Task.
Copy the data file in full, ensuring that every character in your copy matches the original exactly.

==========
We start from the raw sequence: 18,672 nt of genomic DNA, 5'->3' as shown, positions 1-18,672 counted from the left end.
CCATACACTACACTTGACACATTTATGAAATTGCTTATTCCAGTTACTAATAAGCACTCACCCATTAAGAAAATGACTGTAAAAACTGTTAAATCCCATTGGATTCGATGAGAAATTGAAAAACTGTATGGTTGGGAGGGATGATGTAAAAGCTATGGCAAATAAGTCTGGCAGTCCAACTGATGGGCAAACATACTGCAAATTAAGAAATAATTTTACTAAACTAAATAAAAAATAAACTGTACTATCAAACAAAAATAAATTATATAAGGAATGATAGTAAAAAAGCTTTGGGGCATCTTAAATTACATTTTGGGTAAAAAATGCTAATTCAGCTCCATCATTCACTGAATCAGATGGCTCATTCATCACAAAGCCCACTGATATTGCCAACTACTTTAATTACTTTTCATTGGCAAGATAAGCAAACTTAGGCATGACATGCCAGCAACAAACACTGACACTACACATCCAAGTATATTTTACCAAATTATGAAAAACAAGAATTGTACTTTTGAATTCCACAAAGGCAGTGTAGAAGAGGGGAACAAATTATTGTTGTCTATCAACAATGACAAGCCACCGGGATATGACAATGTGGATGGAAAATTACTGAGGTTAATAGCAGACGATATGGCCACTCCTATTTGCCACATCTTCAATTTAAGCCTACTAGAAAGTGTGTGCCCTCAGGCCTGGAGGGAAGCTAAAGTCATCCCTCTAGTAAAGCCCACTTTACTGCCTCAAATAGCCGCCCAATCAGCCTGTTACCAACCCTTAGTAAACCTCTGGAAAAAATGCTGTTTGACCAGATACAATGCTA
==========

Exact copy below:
We start from the raw sequence: 18,672 nt of genomic DNA, 5'->3' as shown, positions 1-18,672 counted from the left end.
CCATACACTACACTTGACACATTTATGAAATTGCTTATTCCAGTTACTAATAAGCACTCACCCATTAAGAAAATGACTGTAAAAACTGTTAAATCCCATTGGATTCGATGAGAAATTGAAAAACTGTATGGTTGGGAGGGATGATGTAAAAGCTATGGCAAATAAGTCTGGCAGTCCAACTGATGGGCAAACATACTGCAAATTAAGAAATAATTTTACTAAACTAAATAAAAAATAAACTGTACTATCAAACAAAAATAAATTATATAAGGAATGATAGTAAAAAAGCTTTGGGGCATCTTAAATTACATTTTGGGTAAAAAATGCTAATTCAGCTCCATCATTCACTGAATCAGATGGCTCATTCATCACAAAGCCCACTGATATTGCCAACTACTTTAATTACTTTTCATTGGCAAGATAAGCAAACTTAGGCATGACATGCCAGCAACAAACACTGACACTACACATCCAAGTATATTTTACCAAATTATGAAAAACAAGAATTGTACTTTTGAATTCCACAAAGGCAGTGTAGAAGAGGGGAACAAATTATTGTTGTCTATCAACAATGACAAGCCACCGGGATATGACAATGTGGATGGAAAATTACTGAGGTTAATAGCAGACGATATGGCCACTCCTATTTGCCACATCTTCAATTTAAGCCTACTAGAAAGTGTGTGCCCTCAGGCCTGGAGGGAAGCTAAAGTCATCCCTCTAGTAAAGCCCACTTTACTGCCTCAAATAGCCGCCCAATCAGCCTGTTACCAACCCTTAGTAAACCTCTGGAAAAAATGCTGTTTGACCAGATACAATGCTA